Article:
All these moves will be good for the consumer – allow for a host of choices. Of course the problem might arise if all these vendors go with a walled garden strategy. Where the choice we make in hardware is one we might have to live with for a long time or buy multiple platforms!
Posted in Current Events, Game Console | Tagged Amazon, Apple, Apple TV, Google, Microsoft, Sony, Xbox, Xbox One | Leave a Comment »
A fantastic ad from Nokia. Not sure it will get them back on track with regards to their mobile phones, but entertaining none the less!
Posted in Humor, Mobility | Tagged Galaxy, iPhone, Nokia | Leave a Comment »
I was reading a great eBook by our friends over a Google that discuss what they call ZMOT: the “Zero Moment of Truth.” Traditionally we have been taught to focus on two moments of truth. The first being when a consumer gets to the store shelf. At this moment, your inventory had better be available in the shape, color, size, price and quantity that the consumer desires. The second moment of truth occurs when the consumer begins to actually use the item. The experience had better meet their expectations or even better – exceed the expectations.
This model has changed with our 24/7 connectivity as well as the rise of mobility. Now there is what is termed the zero moment. This is the moment when your future consumer realizes they have a need or desire, maybe even want your particular product. With our global connectivity and enhanced by mobility, these consumers can now access a world of information that is at their fingertips…literally. We are starting to see the behavior shift this creates for both retailers and consumers. Retailers and manufacturers must have their house in order when a consumer arrives at ZMOT. The question is – how does this impact our supply chains?
There is a lot to be said of demand signals being picked up from data sources such as POS, order history, inventory levels to name a few. However what about the rich data that can found at ZMOT? An example: today a manufacturer can pick up POS data that shows a high demand for flu medicine. They might
What if you had this map weeks before the outbreak?
correctly assume that there is a flu outbreak in that geography and shift inventory within their system to meet this demand. But could this already be too late? What about looking for demand signals at the ZMOT? When consumers are searching on line for “signs of the flu” or “how do I tell I have the flu.” Google has already demonstrated how it can take data from ZMOT and predict the flu outbreak – click here for story. Rather than waiting to see what is selling, what about anticipating what is going to be looked for at the store shelf?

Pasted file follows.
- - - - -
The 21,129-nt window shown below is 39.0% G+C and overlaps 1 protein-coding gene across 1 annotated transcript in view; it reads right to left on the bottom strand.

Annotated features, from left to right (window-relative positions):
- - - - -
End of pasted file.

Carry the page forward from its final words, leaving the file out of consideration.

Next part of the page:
For your supply chain, it would be beneficial to leverage this data to better anticipate demand. Rather than waiting for the data coming from POS, leverage the information at ZMOT to anticipate how that demand will happen. POS and other data can be used in conjunction to adjust your demand signals. More and more consumers already know what they want when they enter your store or at the purchase point, those that can not only get to them at ZMOT but also leverage information from ZMOT will ensure that the first moment of truth is heavily in their favor.
The saying “you read my mind” can become a reality if you tap into the demand signal that is at the ZMOT.
Posted in Consumer Product Goods, Demand Shaping, Retail, Supply Chain | Tagged Demand, DSR, POS, Supply Chain | 2 Comments »
We are currently being reminded that disruptive technology is all around us…phones, digital cameras, MP3s, steam power are just some examples. There is a new device that might prove as disruptive – the 3D printer. Now you can purchase one at your local Staples!
Wow. Yes I might be showing my dorky side. 3D printers have the potential to be a mini personal factory. A factory that could churn out anything a computer program can offer. Think about the possibilities. You forgot a part for your kid’s bicycle? Go to the Trek web site and download the specs to your printer. Last minute gift for your significant other? Head off to RedEnvelope and find a nice gift that you can “print” out. Your Christmas gifts might come via an email…to be manufactured by your 3D printer.
3D printers will have a drastic impact on supply chains as well as consumers. With a retailer now offering this technology to the masses, we are about to experience some major disruptions.
Posted in Consumer Product Goods, Technology | Tagged 3D printer, Disruptive Technology, Staples | 1 Comment »